Kata Rocks
THE PAVILIONS PHUKET BRITISH INTERNATIONAL SCHOOL, PHUKET Kata Rocks
Login | Create Account Poll Currency Weather Facebook Youtube Search

Arrests reveal compromise in online privacy

BANGKOK: Details of lese majeste charges last week against two of the eight administrators who ran a Facebook page making fun of Prime Minister Prayut Chan-o-cha has raised concern among netizens over the state of online privacy in Thailand.

crimetechnologypolicepolitics
By Bangkok Post

Wednesday 4 May 2016, 09:21AM


It is no secret the Royal Thai Army bought products from Hacking Team Co, an Italian spyware vendor, in 2014. Photo: Bangkok Post

It is no secret the Royal Thai Army bought products from Hacking Team Co, an Italian spyware vendor, in 2014. Photo: Bangkok Post

In addition to sedition and computer crime charges, Harit Mahaton and Natthika Worathaiyawich were accused of insulting the monarchy based on personal messages in Facebook’s chat function or standalone Messenger app.

The same goes for Burin Intin, a member of the Resistant Citizen group, who was arrested on the same charges last Thursday (Apr 28).

All three were denied bail.

The initial explanation netizens came up with was that it was possible their phones were always online and already connected to Facebook. When they were seized, officials can readily access it. But later reports suggested this might not be the case.

Mr Narit reportedly told a friend who visited him that authorities had shown him screenshots of the messages and used them as evidence.

He said officials had not forced him to give his Facebook password nor seized his cell phone.

Mr Narit warned it was no longer safe to send private messages to the inbox.

“Officers showed me the screenshots and asked me whom I was referring to,” Fahroong Srikhao quoted Mr Harit as saying on Facebook on Monday (May 2).

“It doesn’t matter what the message is – even an invitation for a drink – they can access it. I’d like someone to ask Facebook Thailand about this and I repeat again inbox chat is no longer private,” Mr Harit said.

Ms Natthika claimed she did not know Mr Harit well enough to chat with him, suggesting the evidence might have been fabricated.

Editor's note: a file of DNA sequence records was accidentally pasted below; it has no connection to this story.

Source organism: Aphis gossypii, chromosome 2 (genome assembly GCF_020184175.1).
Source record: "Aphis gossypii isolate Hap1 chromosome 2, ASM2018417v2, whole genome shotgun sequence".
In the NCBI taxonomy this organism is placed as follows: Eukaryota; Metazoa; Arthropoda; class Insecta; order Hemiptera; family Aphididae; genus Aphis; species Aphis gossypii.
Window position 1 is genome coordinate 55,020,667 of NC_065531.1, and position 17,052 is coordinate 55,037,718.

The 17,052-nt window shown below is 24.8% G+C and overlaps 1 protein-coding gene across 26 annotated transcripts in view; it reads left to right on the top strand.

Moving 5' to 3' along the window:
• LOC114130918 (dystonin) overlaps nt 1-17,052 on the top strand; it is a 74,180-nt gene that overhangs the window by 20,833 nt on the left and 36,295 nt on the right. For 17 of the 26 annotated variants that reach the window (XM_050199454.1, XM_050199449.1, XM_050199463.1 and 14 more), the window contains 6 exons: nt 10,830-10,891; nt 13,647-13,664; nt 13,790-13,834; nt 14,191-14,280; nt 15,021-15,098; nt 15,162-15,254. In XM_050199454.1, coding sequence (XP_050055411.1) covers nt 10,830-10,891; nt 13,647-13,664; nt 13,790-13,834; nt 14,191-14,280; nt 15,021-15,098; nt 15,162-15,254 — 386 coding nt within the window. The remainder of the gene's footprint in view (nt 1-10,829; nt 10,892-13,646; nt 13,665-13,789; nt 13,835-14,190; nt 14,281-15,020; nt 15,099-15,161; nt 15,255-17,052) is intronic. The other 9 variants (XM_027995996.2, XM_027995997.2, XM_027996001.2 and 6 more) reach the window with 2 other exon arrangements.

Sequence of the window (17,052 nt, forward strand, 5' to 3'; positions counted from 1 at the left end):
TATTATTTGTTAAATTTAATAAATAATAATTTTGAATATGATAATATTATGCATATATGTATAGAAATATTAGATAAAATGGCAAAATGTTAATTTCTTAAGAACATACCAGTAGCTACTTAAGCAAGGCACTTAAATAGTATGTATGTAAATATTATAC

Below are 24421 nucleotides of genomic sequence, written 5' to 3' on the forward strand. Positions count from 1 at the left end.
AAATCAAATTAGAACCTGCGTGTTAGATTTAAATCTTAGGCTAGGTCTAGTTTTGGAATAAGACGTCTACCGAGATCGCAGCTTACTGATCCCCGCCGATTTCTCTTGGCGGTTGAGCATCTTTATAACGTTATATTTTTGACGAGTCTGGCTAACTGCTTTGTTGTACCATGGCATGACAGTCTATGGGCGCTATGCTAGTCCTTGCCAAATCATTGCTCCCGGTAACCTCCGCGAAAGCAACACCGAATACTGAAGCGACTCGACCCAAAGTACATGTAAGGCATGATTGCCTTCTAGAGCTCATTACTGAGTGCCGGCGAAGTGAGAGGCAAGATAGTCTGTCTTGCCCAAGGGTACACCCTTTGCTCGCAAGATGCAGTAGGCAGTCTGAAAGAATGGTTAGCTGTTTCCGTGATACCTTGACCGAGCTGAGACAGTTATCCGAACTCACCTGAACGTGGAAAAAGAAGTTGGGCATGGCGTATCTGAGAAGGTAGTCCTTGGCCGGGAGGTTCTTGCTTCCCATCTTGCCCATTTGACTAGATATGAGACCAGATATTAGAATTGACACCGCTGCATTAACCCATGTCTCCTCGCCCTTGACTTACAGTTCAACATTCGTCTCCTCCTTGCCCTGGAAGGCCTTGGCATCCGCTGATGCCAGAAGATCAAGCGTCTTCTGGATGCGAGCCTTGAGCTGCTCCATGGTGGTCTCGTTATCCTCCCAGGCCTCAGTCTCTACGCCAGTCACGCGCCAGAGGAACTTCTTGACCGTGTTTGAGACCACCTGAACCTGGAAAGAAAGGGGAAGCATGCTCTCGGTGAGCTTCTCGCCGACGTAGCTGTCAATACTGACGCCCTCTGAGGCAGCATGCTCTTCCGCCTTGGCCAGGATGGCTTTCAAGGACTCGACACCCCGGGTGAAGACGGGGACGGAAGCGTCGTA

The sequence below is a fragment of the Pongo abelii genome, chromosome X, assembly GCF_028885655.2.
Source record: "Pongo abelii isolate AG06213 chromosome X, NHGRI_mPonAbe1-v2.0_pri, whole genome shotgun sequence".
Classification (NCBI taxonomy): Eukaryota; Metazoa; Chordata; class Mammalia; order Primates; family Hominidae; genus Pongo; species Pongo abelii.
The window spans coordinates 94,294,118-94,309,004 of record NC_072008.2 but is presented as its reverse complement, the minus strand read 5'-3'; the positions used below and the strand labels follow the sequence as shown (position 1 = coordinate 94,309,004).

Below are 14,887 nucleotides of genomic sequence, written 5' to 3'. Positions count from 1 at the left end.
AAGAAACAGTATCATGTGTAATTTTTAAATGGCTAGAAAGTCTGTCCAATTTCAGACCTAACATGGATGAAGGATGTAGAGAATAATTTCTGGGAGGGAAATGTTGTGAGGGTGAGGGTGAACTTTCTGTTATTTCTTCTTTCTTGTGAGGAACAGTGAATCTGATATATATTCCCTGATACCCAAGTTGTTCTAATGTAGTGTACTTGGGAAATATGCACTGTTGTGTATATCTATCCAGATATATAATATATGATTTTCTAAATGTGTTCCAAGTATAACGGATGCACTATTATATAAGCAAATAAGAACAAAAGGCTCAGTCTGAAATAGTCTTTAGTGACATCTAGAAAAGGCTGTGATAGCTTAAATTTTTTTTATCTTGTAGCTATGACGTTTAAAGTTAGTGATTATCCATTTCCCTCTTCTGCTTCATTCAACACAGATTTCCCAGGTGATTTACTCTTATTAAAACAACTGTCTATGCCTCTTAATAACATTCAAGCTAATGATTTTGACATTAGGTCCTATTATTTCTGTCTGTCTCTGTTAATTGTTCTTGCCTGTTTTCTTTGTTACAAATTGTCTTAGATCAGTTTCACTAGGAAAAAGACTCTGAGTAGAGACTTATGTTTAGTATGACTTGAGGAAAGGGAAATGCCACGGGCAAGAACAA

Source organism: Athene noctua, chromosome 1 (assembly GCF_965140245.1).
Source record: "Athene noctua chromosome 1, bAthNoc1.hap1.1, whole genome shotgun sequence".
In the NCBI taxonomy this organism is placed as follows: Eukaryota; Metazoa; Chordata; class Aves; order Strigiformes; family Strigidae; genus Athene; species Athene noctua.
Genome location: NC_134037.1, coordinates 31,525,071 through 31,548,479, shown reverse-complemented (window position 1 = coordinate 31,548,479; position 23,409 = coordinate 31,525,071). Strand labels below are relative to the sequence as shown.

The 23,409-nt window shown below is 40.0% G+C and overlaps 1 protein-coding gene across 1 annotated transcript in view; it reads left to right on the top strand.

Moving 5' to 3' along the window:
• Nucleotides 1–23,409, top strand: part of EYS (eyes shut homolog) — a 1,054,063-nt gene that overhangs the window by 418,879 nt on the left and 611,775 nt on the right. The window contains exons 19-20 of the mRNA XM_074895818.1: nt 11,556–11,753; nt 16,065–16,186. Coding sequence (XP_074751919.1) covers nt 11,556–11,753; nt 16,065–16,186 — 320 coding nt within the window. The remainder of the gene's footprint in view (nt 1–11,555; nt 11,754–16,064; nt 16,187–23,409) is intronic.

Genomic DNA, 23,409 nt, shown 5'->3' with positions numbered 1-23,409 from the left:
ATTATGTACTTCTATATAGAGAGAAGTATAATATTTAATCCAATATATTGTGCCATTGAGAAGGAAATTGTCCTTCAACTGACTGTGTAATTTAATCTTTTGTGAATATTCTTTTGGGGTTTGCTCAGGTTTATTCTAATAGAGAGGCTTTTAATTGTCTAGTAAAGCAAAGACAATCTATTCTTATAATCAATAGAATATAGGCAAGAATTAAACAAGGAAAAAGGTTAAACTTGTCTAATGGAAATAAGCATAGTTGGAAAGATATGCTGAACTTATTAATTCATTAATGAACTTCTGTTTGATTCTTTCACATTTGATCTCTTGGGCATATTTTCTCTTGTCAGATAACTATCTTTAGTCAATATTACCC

Another explanation on how authorities got hold of the message screenshots is their Facebook accounts might have been hacked.

While there has been no evidence of hacking, it is no secret the Royal Thai Army bought products from Hacking Team Co, an Italian spyware vendor, in 2014.

The last theory is Facebook agreed to hand over to authorities such information, an unlikely scenario given Facebook’s privacy policy.

Since the May 22, 2014 coup, Facebook has resisted requests by authorities to block some pages they found offensive.

Six days after the putsch, Facebook was inaccessible for 30-60 minutes, causing an uproar among netizens who had already anticipated some form of restriction on the popular social network.

The junta claimed a technical glitch was to blame but a telecom executive later admitted his company was instructed to block access by the junta.

Since then, Facebook has been working normally. Even today some of the pages of suspects wanted for lese majeste or political charges are still accessible in Thailand.

Section 112 of the Criminal Code, or the lese majeste law, does not limit the crime only to public sphere, so personal correspondence can be used as evidence as well.

Read original story here.

 

 

Comment on this story

* Please login to comment. If you do not have an account please register below by simply entering a username, password and email address. You can still leave your comment below at the same time.

Comments Here:
Comments Left:
# Characters
Username:
Password:
E-mail:
Security:

Be the first to comment.

Have a news tip-off? Click here

 

Phuket community
Phuket airport taxi driver charged for stabbing fellow driver after ‘joking’ gets out of hand

When Phuket RTP starts check at Phuket International Airport to check any taxi and minivan driver or...(Read More)


Phuket Police say investigation into Finnish teen’s death inconclusive

"Calling adult women "girls" demeans them and that is exactly why it is perpetuated,&...(Read More)


Operators see potential in tourist tax

Dek, thanks for your sharp reaction, in which you confirm that there is no equal treatment in Thail...(Read More)


Facial recognition leads to fake-passport arrest

Amazing things happen in Amazing Thailand. We all know that by experience. Is it not amazing tha...(Read More)


Truck driver dodges charge for dangerous load as 33 tons of rice flip semi-trailer onto its side

Whatever happened, I doubt the cop could charge him as it happen did not happen on the road... could...(Read More)


Phuket Police say investigation into Finnish teen’s death inconclusive

I'm objecting to a headline, not slang chat at a strip-club. Chauvinists will always defend thei...(Read More)


Phuket Police say investigation into Finnish teen’s death inconclusive

"Semantics," Christy, have you ever notice you are the only one complaining, and there are...(Read More)


Phuket Opinion: Diving in

It was the activities of all these diving companies that destroyed the corals in the first place....(Read More)


Facial recognition leads to fake-passport arrest

"Immigration told me that my multiple re-entry visa was wrong...."What an amazing story.Tr...(Read More)